Amazon Kindle DX Now Offers Global Wireless

Amazon announced that it would introduce a new version of its large-screen e-reader, the Kindle DX, that allows users to download e-books and other content in over 100 countries. Although Amazon has dropped the price of its original Kindle in recent months in response to competitive pressure from Barnes & Noble's Nook device, the online retailer is keeping the Kindle DX at its original price point of $489, suggesting it views the larger-screen e-reader market as somewhat less competitive. That may change, however, with the number of companies announcing their own e-readers at the Consumer Electronics Show in Las Vegas, starting this week. announced on Jan. 6 that it would introduce a new version of its large-screen e-reader, the Kindle DX, with global wireless capability that will allow e-books to be delivered wirelessly to the device in over 100 countries. The announcement itself came less than a day before the opening of the Consumer Electronics Show (CES) in Las Vegas, where a number of companies are expected to announce their own e-readers.
The Kindle DX is the second e-reader in the online retailer's line, after its 6-inch Kindle, to be given global wireless capability. Scheduled to ship on Jan. 19, and retailing for $489, the Kindle DX features a 9.7-inch electronic paper display and storage capability of 3.3GB, which the company suggests is the equivalent of 3,500 books.
In addition, the Kindle DX includes a built-in PDF reader, auto-rotation so readers "can read in portrait or landscape mode," auto-sync with Kindle and Kindle-compatible devices, one full week of battery power with 3G wireless turned on, a "text-to-speech" feature that converts text to spoken word, and built-in dictionary and Wikipedia.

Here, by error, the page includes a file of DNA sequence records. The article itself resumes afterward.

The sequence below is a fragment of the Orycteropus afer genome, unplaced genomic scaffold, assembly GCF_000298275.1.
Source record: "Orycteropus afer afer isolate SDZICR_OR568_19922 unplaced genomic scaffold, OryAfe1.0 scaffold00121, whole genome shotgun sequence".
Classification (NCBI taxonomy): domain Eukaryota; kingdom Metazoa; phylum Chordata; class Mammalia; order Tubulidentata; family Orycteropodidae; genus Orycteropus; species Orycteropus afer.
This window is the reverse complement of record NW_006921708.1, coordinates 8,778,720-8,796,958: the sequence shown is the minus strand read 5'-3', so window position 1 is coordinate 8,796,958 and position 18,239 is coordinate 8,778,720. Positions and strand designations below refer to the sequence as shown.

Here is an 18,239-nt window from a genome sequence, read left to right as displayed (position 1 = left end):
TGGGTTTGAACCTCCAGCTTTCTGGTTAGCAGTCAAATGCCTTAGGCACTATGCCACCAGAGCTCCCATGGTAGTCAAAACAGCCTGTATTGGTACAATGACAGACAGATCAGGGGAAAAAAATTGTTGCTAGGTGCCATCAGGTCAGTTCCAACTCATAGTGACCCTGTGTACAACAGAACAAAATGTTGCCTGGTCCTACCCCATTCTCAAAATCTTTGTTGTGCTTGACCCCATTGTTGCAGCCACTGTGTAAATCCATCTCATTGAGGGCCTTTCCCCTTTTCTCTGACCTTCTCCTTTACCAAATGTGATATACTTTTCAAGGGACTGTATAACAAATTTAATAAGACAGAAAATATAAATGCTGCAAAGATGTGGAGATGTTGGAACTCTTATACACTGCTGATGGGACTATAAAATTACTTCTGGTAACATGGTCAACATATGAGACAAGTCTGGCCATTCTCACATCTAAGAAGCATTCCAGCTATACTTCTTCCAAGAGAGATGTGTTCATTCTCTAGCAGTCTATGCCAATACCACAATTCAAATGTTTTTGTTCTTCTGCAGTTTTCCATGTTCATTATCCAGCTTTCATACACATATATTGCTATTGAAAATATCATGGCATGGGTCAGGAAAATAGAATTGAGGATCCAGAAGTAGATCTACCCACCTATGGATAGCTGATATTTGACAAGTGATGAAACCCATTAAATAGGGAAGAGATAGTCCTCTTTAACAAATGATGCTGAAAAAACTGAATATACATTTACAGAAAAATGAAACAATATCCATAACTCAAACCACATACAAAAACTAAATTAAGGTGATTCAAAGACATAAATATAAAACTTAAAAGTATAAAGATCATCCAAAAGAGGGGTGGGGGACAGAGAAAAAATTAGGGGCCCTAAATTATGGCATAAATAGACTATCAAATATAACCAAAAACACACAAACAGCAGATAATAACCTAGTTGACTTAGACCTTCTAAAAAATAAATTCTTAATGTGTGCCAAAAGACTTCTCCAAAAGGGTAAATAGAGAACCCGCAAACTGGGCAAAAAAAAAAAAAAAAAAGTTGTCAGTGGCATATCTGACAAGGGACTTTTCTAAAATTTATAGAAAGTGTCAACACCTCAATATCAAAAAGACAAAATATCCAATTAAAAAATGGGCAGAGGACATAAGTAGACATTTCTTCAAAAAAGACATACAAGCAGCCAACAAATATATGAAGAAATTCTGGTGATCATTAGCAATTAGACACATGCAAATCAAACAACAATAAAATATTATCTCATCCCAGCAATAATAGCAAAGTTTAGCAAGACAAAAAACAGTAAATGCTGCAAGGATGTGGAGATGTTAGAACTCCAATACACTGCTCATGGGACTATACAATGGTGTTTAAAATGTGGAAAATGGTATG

In a nod to the expanding e-reader market, Ian Freed, vice president of's Kindle division, said in a statement that the "Kindle DX is great for personal and professional documents, cookbooks, and textbooks...anything that is highly formatted. Documents look so good on the big Kindle DX display, that you'll find yourself changing ink toner cartridges less often and printing fewer documents."
Many manufacturers debuting their e-readers at CES have touted their creations' ability to display personal and professional documents such as .PDF files, in a bid to appeal to market segments aside from e-books, where and Barnes & Noble have a substantial foothold with massive e-book stores and proprietary devices.
Although traditionally declines to offer sales numbers, an analyst with advisory group Collins Stewart estimated in a Dec. 1 research note that the online retailer could earn as much as $301.4 million off the Kindle in 2009.'s Kindle DX statement also highlights the "80 top U.S. and international newspapers" available in the Kindle Store for single purchase and subscription. Although was one of the first e-reader manufacturers to announce the porting of periodical content onto its devices, other companies have been making forays into the space; on Jan. 4, a subsidiary of mega-publisher Hearst announced that it would debut the Skiff Reader, a large-format e-reader designed to display periodical content and other text on an 11.5-inch screen, at CES.
Although a price war has erupted in recent months between the Kindle and Barnes & Noble's Nook, eventually driving the cost of the original Kindle down to match its competitor's price-point of $259, the revamped Kindle DX will remain at its original price of $489. That may suggest that views the market for larger-screen e-readers as not a particularly competitive one, a situation that may very well change in months to come.